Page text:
Other common causes of brain inflammation include chronic inflammation in the body, leaky gut, high blood sugar and diabetes, hormone imbalances, hypothyroidism  food intolerances (gluten is a notorious brain inflamer), stress, and brain autoimmunity — a disorder in which the immune system erroneously attacks and damages brain tissue. It is more common than people realize.

Depression and brain inflammation

Depression is a common symptom of brain inflammation (although different things can cause depression, depending on the person). Immune cells called cytokines that are created by inflammation impair brain function. Cytokines also hamper the activity of serotonin, the “joy and well-being” brain chemical commonly linked with depression.

A good illustration of this is the fact that many patients given the anti-viral drug interferon  which increases cytokine activity, develop depression. Conversely, many people who tame inflammation relieve depression.

Brain inflammation: Autism to Alzheimer’s

Brain imaging and autopsies show brain inflammation is more common in individuals with autism.

Brain inflammation is also increasingly being linked with dementia and Alzheimer’s disease. The inflammation both degenerates brain tissue and increases amyloid beta, the hallmark of Alzheimer’s.

Take brain inflammation seriously to save your brain

If you have brain fog or other symptoms that suggest brain inflammation, this means your brain is degenerating (aging) too fast. Be proactive in saving your brain health:

  • Take flavonoids. Flavonoids are plant compounds that have been shown to reduce inflammation in the brain. Ask my office for more information.?Balance your blood sugar. Low blood sugar, insulin resistance (high blood sugar), and diabetes all inflame the brain. Don’t skip meals or overdo carbs.
  • Food sensitivities. Gluten is a common cause of brain inflammation. Rule out a sensitivity to gluten or other commonly inflammatory foods, such as dairy, soy, eggs, and other grains. 
  • Balance hormones. Low sex hormones (such as estrogen and testosterone) and low thyroid hormones contribute to brain inflammation. 
  • Heal your gut. The gut and the brain profoundly influence one another. An inflamed gut causes an inflamed brain.
  • Take glutathione precursors. Glutathione is the body’s master antioxidant and can help quench brain inflammation. Sufficient essential fatty acids and vitamin D are important, too.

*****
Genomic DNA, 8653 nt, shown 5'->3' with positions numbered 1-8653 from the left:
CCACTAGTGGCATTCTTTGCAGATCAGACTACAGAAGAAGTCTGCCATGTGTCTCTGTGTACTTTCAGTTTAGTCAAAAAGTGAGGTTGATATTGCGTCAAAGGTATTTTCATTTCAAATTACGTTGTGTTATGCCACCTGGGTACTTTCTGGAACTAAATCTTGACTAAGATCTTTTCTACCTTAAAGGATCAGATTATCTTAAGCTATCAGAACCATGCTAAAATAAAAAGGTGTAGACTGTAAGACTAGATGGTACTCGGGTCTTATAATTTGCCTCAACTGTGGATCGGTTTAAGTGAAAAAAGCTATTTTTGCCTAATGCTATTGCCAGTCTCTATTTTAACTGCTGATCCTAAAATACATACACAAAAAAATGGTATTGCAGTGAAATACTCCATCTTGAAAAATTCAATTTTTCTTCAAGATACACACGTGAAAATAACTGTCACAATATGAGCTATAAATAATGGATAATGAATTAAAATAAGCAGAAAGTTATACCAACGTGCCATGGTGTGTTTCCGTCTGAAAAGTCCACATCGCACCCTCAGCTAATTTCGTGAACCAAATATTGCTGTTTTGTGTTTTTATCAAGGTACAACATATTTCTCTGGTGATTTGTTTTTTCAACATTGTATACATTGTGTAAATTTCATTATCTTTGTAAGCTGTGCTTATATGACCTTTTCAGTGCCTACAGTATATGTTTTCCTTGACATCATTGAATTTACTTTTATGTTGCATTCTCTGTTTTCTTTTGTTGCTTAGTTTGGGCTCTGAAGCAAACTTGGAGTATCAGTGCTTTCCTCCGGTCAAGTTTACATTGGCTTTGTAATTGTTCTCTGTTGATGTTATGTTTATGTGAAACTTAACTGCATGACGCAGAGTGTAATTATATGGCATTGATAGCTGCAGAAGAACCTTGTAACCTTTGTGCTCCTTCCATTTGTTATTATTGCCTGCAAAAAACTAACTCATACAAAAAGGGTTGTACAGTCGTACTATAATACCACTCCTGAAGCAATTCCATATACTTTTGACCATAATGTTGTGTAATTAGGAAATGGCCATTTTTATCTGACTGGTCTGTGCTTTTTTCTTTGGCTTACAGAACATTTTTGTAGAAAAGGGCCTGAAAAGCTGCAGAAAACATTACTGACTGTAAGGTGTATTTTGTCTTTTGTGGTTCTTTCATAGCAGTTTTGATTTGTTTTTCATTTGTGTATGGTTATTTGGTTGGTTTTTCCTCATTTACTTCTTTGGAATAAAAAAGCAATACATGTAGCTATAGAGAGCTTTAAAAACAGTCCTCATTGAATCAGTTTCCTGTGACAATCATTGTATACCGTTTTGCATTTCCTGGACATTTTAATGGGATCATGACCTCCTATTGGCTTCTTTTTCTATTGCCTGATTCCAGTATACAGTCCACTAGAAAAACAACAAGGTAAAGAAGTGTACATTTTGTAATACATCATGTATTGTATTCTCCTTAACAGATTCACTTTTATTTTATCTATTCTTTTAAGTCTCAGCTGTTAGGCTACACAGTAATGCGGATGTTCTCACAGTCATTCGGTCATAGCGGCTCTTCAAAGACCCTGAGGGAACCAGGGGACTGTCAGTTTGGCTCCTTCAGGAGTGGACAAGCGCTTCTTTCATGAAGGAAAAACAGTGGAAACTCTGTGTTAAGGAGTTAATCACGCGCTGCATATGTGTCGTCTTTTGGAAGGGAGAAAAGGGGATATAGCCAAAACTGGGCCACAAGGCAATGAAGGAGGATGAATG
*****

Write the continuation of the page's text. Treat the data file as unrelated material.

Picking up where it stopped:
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We all want enough sleep so we’re less cranky and more alert. We want it for our kids too. But recent research found an even more important reason: Sleeping less than six hours a night for one week can lead to more than 700 changes in the way our genes behave. Among these are genes that regulate stress, our ability to fight disease, our sleep-wake cycles, inflammation, and aging.

Researchers believe this helps explain why chronic sleep deprivation is linked to heart disease, diabetes, obesity, stress, and depression.

Sleeping less than five hours a night has also been linked with greater risk of death.

Early mornings hard on youth

Researchers are increasingly sounding the alarm about the ill health effects of early mornings. They suggest elementary school start at 8:30, middle and high school at 10 a.m., and university classes at 11 a.m.

These wake up times better match the body’s natural circadian rhythm, or sleep-wake cycle. Early starts are particularly onerous on youth because sleep is when they develop mentally, physically, and emotionally. Sleep deprivation can also be fatal as sleep-deprived teens are more likely to get in car accidents.

One study found British students were losing an average of 10 hours of sleep a week, making them more deprived than doctors on a 24-hour shift.

Another study of 900,000 children globally found American youth are the most sleep-deprived.

Most workers should start the day at 10 a.m.

Children and teens aren’t the only ones who should start the morning later. Research has also found early work times are not in sync with the internal clocks of working adults in their 20s and 30s. In fact, the nine-to-five day is best suited only for children under 10 and adults over 55.